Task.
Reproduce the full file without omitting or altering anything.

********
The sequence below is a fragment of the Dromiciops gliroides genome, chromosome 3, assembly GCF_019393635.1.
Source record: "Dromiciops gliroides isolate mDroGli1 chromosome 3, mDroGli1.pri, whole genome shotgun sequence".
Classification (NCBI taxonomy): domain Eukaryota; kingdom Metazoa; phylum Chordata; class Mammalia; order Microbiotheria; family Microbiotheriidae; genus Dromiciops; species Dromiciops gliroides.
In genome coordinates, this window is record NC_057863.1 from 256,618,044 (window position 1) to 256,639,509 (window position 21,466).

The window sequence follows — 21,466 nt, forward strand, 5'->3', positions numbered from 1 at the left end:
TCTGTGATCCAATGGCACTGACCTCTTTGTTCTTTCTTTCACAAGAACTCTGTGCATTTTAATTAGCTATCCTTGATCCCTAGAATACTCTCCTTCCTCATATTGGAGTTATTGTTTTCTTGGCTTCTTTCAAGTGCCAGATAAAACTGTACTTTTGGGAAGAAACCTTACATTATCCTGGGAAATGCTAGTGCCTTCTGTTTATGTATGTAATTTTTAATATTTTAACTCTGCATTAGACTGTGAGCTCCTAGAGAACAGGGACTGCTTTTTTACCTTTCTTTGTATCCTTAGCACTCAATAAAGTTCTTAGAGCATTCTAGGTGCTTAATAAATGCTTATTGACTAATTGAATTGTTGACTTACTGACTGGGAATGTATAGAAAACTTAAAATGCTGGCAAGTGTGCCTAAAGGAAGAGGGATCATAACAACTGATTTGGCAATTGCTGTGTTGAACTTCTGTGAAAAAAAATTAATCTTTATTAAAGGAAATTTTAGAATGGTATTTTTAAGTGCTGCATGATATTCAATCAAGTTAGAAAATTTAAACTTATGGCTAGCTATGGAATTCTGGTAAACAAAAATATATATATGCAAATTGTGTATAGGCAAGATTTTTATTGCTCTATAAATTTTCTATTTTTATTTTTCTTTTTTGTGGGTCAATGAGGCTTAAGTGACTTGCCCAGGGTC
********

The sequence below is a fragment of the Dromiciops gliroides genome, chromosome 3, assembly GCF_019393635.1.
Source record: "Dromiciops gliroides isolate mDroGli1 chromosome 3, mDroGli1.pri, whole genome shotgun sequence".
Classification (NCBI taxonomy): domain Eukaryota; kingdom Metazoa; phylum Chordata; class Mammalia; order Microbiotheria; family Microbiotheriidae; genus Dromiciops; species Dromiciops gliroides.
In genome coordinates, this window is record NC_057863.1 from 256,618,044 (window position 1) to 256,639,509 (window position 21,466).

The window sequence follows — 21,466 nt, forward strand, 5'->3', positions numbered from 1 at the left end:
TCTGTGATCCAATGGCACTGACCTCTTTGTTCTTTCTTTCACAAGAACTCTGTGCATTTTAATTAGCTATCCTTGATCCCTAGAATACTCTCCTTCCTCATATTGGAGTTATTGTTTTCTTGGCTTCTTTCAAGTGCCAGATAAAACTGTACTTTTGGGAAGAAACCTTACATTATCCTGGGAAATGCTAGTGCCTTCTGTTTATGTATGTAATTTTTAATATTTTAACTCTGCATTAGACTGTGAGCTCCTAGAGAACAGGGACTGCTTTTTTACCTTTCTTTGTATCCTTAGCACTCAATAAAGTTCTTAGAGCATTCTAGGTGCTTAATAAATGCTTATTGACTAATTGAATTGTTGACTTACTGACTGGGAATGTATAGAAAACTTAAAATGCTGGCAAGTGTGCCTAAAGGAAGAGGGATCATAACAACTGATTTGGCAATTGCTGTGTTGAACTTCTGTGAAAAAAAATTAATCTTTATTAAAGGAAATTTTAGAATGGTATTTTTAAGTGCTGCATGATATTCAATCAAGTTAGAAAATTTAAACTTATGGCTAGCTATGGAATTCTGGTAAACAAAAATATATATATGCAAATTGTGTATAGGCAAGATTTTTATTGCTCTATAAATTTTCTATTTTTATTTTTCTTTTTTGTGGGTCAATGAGGCTTAAGTGACTTGCCCAGGGTC